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2/1/2001 | 1 MINUTE READ

Reverse Current Cleaning

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  Question: I am the electroplating manager at a company that makes connectors.

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Question:

I am the electroplating manager at a company that makes connectors. All of our parts are made from raw metal stock (copper, nickel-copper, etc.) on screw machines. The problem we have is we must clean the parts before plating them (remove the cutting oils and grease). We have used chemical cleaners, anodic cleaning and reverse current cleaning. What I am looking for is as much information on reverse current cleaning. This process seems to work the best. In the current process, we are using 2-5 min at no more than 4V. Can you shed anymore light on this subject? Any information would be appreciated. Also, are there any web sites that would be beneficial to look at on this subject? Thanks. S.F.

Answer:

I am not aware of any web sites that dedicate much space to electrocleaning. Periodic reverse cleaning is often the most effective method of electrocleaning since you get the benefits of both anodic and cathodic electrocleaning. The disadvantage to the anodic electrocleaning may be that you will have a tendency to oxidize your copper parts since oxygen is the gas generated at the workpiece. The disadvantage to the cathodic process is that you will tend to plate out bath contaminants onto the workpiece. The primary advantage of the cathodic process is the fact that you generate twice as many hydrogen bubbles at the workpiece with the same amount of power. The periodic reversal of current is beneficial since it minimizes the disadvantages of either process.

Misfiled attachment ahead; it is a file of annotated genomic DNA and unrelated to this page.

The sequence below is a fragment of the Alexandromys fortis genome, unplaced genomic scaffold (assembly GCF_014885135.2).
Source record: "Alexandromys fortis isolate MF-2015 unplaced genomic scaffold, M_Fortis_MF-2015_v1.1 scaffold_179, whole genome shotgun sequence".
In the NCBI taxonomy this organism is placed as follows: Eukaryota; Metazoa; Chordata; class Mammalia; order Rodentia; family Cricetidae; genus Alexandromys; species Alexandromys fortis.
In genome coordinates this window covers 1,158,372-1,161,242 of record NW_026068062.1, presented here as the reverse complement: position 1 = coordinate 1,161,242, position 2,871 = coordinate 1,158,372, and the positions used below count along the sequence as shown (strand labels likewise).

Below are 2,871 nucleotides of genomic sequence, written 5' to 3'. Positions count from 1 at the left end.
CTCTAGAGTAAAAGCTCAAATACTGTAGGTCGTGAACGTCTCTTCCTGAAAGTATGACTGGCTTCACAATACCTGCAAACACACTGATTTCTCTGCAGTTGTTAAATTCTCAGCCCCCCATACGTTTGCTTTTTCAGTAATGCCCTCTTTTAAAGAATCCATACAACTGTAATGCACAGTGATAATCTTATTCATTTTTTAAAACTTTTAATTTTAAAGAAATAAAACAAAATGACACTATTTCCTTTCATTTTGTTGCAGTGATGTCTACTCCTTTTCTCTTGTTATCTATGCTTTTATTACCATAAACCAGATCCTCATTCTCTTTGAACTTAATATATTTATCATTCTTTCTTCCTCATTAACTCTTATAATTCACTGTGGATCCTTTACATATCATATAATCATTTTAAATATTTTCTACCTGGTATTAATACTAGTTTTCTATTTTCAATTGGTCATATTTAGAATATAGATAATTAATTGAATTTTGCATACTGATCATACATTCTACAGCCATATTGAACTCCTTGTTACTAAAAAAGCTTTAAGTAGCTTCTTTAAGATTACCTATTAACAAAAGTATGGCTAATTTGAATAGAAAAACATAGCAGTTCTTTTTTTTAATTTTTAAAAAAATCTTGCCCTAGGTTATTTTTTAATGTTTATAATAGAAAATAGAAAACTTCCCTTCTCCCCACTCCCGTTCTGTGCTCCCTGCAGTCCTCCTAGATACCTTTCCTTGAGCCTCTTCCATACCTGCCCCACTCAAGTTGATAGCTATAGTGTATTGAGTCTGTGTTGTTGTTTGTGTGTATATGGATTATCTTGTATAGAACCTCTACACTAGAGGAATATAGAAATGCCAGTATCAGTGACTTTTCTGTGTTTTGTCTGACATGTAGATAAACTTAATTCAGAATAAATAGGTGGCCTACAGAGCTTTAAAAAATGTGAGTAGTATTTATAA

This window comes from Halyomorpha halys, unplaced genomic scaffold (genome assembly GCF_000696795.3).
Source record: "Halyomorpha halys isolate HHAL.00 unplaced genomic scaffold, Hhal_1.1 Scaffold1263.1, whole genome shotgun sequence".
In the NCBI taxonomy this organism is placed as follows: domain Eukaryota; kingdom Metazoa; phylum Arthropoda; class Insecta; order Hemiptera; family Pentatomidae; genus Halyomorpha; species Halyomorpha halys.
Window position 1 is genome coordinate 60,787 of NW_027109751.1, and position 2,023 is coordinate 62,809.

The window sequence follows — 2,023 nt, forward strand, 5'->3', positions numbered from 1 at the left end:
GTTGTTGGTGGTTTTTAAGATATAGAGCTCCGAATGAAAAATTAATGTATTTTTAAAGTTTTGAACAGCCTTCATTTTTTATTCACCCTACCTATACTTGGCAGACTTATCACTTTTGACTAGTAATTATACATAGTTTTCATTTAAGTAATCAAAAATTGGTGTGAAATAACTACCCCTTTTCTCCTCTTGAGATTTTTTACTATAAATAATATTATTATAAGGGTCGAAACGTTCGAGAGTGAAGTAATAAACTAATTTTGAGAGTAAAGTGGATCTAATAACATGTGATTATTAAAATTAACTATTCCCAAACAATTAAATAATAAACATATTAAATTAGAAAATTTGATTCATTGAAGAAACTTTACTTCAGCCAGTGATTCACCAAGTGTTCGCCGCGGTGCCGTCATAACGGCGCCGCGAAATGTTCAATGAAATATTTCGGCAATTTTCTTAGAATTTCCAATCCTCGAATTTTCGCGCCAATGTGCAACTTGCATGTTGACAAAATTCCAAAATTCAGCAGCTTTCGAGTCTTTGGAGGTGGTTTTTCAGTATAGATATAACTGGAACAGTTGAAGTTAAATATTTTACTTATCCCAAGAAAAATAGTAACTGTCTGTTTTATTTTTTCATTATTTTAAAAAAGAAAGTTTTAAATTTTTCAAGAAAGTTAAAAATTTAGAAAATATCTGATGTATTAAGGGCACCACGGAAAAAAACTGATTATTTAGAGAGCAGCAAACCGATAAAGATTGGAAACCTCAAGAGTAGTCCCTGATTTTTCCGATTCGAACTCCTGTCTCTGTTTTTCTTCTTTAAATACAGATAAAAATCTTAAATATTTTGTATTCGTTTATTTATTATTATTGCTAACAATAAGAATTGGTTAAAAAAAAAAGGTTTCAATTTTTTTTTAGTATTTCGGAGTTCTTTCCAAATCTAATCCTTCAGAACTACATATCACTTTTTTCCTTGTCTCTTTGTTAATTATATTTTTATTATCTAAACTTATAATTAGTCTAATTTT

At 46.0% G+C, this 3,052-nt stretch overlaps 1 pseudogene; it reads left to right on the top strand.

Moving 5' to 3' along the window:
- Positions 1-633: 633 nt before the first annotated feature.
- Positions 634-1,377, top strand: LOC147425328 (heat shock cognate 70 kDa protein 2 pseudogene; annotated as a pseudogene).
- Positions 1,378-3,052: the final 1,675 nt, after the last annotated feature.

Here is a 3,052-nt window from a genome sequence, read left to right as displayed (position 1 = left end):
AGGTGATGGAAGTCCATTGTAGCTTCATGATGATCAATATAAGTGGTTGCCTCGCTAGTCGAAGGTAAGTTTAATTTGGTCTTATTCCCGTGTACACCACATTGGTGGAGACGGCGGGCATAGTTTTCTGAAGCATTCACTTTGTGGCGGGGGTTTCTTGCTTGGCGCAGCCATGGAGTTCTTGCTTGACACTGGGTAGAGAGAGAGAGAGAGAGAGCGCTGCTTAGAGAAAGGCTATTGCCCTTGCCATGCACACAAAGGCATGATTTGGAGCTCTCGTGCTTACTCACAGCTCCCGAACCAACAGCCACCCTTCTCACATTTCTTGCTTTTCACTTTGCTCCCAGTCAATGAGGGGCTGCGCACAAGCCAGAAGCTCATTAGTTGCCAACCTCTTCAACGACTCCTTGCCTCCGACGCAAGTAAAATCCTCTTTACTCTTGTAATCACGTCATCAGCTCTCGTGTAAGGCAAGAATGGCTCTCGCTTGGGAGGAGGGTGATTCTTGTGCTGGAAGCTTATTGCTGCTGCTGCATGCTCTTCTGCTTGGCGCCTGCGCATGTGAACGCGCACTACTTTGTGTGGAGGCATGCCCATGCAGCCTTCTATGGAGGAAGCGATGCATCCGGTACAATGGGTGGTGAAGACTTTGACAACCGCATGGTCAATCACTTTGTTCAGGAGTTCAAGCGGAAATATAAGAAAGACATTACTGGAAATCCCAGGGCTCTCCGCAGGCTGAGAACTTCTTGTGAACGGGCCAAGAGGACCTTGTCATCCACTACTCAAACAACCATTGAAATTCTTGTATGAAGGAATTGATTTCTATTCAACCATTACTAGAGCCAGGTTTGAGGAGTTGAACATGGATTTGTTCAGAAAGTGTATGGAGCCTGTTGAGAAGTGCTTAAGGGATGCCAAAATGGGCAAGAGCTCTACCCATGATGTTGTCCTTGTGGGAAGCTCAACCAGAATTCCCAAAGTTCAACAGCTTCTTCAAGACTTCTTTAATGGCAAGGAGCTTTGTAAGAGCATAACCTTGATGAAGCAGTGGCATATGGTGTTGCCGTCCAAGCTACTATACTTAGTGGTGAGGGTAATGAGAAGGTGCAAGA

It sounds like you are operating in the correct voltage range. Current densities recommended for copper and copper alloys are in the range of 10-50 amps/sq ft at an elevated temperature (about 150-160F). When performing reverse electrocleaning, it is generally recommended to finish with an anodic step in order to dissolve any bath contaminants that may have plated onto the part.

 

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